On August 29, 2010, security officers raided Sotoudeh’s home and office, confiscating several of her files and documents. Authorities also froze her assets. On September 4, 2010, she was summoned to the special court in Evin prison and arrested on charges of “propaganda against the state,” “cooperating with the Human Rights Defenders Center,” and “conspiracy to disturb order.” She was denied access to her lawyer and was restricted family visits for the first several months of her detention.
On January 9, 2011, Branch 26 of the Revolutionary Court sentenced Sotoudeh to a total of 11 years in prison—one year for “propaganda against the regime,” and a total of 10 years for the two charges of “acting against national security” and “violating the Islamic dress code (Hijab) in a filmed speech.” The court also banned her from practicing law and from traveling outside the country for 20 years, a term that begins after her release from prison and that for all intents and purposes confines her to Iran and bars her from her profession for life.
Sotoudeh has gone on several hunger strikes since her arrest, refusing even water during one 11-day stretch, to protest her detention and ill-treatment inside Evin Prison. She has reportedly lost a considerable amount of weight and is in poor health. She is being held in Ward 209 of Evin Prison, where she has spent much of the time in solitary confinement. Sotoudeh is still awaiting a decision in the court of appeals.
In announcing the award today in New York, Freedom to Write Program Director Larry Siems praised Nasrin Sotoudeh’s “unyielding spirit in her fight for justice, equality, and the rule of law in Iran.”
Rochester, High St, 97 (Poor Traveller's House)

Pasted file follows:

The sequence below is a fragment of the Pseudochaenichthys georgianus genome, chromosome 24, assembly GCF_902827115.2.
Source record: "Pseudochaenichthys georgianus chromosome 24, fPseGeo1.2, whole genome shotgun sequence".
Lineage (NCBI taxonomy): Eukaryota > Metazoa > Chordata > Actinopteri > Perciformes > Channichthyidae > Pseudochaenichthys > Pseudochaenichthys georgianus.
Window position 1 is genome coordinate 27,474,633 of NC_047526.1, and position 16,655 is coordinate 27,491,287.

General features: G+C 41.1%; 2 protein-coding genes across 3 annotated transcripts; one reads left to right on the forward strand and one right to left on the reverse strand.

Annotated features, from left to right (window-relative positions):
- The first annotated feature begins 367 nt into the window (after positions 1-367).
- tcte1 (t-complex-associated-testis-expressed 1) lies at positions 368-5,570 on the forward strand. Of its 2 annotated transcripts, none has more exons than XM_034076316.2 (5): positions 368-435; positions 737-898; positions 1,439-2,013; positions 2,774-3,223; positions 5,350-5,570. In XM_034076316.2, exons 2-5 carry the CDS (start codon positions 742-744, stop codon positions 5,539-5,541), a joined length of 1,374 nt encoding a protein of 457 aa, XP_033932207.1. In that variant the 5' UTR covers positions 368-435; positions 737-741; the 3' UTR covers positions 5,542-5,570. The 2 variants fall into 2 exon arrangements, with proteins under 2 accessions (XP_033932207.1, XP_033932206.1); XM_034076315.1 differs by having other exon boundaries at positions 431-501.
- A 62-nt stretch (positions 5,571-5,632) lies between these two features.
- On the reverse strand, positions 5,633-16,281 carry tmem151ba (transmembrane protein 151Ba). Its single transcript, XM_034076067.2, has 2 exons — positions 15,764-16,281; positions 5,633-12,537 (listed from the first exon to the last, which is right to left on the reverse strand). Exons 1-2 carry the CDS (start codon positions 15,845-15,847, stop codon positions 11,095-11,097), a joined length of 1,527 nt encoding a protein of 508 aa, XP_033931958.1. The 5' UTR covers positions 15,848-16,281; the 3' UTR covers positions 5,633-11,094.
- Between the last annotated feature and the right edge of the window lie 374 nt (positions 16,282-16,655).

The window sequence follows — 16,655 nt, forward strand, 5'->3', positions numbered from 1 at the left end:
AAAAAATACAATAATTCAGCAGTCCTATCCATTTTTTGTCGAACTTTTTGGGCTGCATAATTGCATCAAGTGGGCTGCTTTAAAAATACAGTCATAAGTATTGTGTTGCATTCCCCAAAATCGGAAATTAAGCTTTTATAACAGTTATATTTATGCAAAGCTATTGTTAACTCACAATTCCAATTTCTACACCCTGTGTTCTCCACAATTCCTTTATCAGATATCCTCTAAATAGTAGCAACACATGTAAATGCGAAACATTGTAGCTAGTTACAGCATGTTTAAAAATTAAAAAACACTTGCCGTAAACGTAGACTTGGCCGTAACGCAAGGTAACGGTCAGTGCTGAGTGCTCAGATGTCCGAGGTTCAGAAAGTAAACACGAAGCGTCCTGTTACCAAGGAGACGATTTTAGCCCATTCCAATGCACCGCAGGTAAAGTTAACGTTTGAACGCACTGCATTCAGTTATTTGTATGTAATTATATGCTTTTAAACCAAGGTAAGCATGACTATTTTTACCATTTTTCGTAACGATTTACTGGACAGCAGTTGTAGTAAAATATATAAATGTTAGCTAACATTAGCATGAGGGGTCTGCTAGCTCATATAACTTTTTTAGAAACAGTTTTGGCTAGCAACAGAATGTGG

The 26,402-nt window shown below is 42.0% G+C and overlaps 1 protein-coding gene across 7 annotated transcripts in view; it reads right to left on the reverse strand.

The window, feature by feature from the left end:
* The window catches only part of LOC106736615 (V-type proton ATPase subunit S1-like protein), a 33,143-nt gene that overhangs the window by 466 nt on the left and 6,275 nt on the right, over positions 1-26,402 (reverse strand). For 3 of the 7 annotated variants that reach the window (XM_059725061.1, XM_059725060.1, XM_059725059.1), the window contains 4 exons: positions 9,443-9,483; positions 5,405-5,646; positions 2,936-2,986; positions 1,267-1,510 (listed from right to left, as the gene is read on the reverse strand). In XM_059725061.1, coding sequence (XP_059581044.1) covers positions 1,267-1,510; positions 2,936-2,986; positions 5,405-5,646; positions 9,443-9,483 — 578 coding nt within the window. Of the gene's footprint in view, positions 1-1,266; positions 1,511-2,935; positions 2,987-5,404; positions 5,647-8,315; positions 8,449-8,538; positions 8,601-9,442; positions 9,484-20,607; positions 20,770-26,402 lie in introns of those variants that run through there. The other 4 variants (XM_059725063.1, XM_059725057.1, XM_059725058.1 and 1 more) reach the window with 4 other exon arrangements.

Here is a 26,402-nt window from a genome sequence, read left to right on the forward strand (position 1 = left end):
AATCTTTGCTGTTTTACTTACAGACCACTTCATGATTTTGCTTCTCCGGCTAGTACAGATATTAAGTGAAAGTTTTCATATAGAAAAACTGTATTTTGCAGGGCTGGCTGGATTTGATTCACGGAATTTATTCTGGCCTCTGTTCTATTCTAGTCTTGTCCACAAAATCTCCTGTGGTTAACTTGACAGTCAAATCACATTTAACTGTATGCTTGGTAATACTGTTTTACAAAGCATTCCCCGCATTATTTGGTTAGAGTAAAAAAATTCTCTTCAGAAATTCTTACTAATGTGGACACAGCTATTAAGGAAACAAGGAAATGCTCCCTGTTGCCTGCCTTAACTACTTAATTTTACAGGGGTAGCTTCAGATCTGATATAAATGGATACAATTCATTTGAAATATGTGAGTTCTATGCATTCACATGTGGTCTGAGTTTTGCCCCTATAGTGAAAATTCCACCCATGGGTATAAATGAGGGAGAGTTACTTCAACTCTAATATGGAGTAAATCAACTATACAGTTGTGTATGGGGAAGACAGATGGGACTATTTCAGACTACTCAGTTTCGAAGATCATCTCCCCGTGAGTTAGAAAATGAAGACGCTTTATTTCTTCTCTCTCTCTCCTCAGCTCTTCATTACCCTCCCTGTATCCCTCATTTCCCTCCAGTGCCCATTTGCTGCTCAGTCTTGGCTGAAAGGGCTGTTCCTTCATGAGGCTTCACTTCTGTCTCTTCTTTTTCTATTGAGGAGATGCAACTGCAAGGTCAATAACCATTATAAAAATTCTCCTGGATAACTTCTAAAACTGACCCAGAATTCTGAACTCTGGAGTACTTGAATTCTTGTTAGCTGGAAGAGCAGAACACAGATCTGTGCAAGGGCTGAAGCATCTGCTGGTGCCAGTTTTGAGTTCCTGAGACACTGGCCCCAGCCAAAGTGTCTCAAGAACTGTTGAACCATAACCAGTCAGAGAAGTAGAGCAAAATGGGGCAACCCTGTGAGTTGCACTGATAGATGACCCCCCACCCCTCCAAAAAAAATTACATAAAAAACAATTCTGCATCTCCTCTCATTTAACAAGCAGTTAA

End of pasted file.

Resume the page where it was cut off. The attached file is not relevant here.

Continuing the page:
Charity hostel for poor way-farers, now a museum with living accommodation above. Founded in 1586 by Richard Watts 'for a nights' lodging for six poor travellers not being rogues or proctors (ie lawyers)' and superceded when the larger almshouses were built by the Watts Charity in 1858 on Maidstone Road (qv Reference 11/175). Half timbered, 1586, refonted in Portland stone in 1771, but along the old lines; much renewed in 1604. The front range with (originally) one large room to each floor, subdivided to make a 2-room plan with central corridor, probably in 1604 when a rear stair turret (that cuts across a former window) and (at leat) one brick rear stack were also added. The remarkable survival is the storeyed late C16 rear wing with 3 rooms to each floor to house the poor travellers which, with its open gallery, seems to be modelled on contemporary coaching inns. 3 storeys. Front: symmetrical 3 bays, each under a coped gable with renewed stone finial. The centre bay projects very slightly above ground floor. Gables linked by parapet; moulded cornice; prominent plat band between each floor. Roundel in central gable wall containing heraldic achievement. 2-light windows with mullion and moulded surround, plain sill, the casements with diamond leaded panes. Below each window, a depressed panel in the form of an apron, most of them containing texts. Central doorway with moulded cornice, the wooden door surround with double ovolo moulding, considerably renewed. rear elevation of main range: stair turret (of 1604) gabled, with one 1st floor sash window: 2 large external stacks with set-offs and tumbled brickwork, one largely C19 but possibly replacing an older stack. The rear wing (into which the 1604 stack intrudes): brick and framing; roof slope (Kent tiles) continues as a catslide over upper gallery of 5? (originally 6) half open bays, the part bay blocked by stair turret with lath and plaster infill between uprights, the whole supported by 4 large posts (chamfered with run-outs) which divide the lower external corridor. All rooms (except those closest to the main range, altered when stair turret and stack inserted) have 2-light casements with stanchions and lift-off hinges in ovolo moulded surrounds. LBO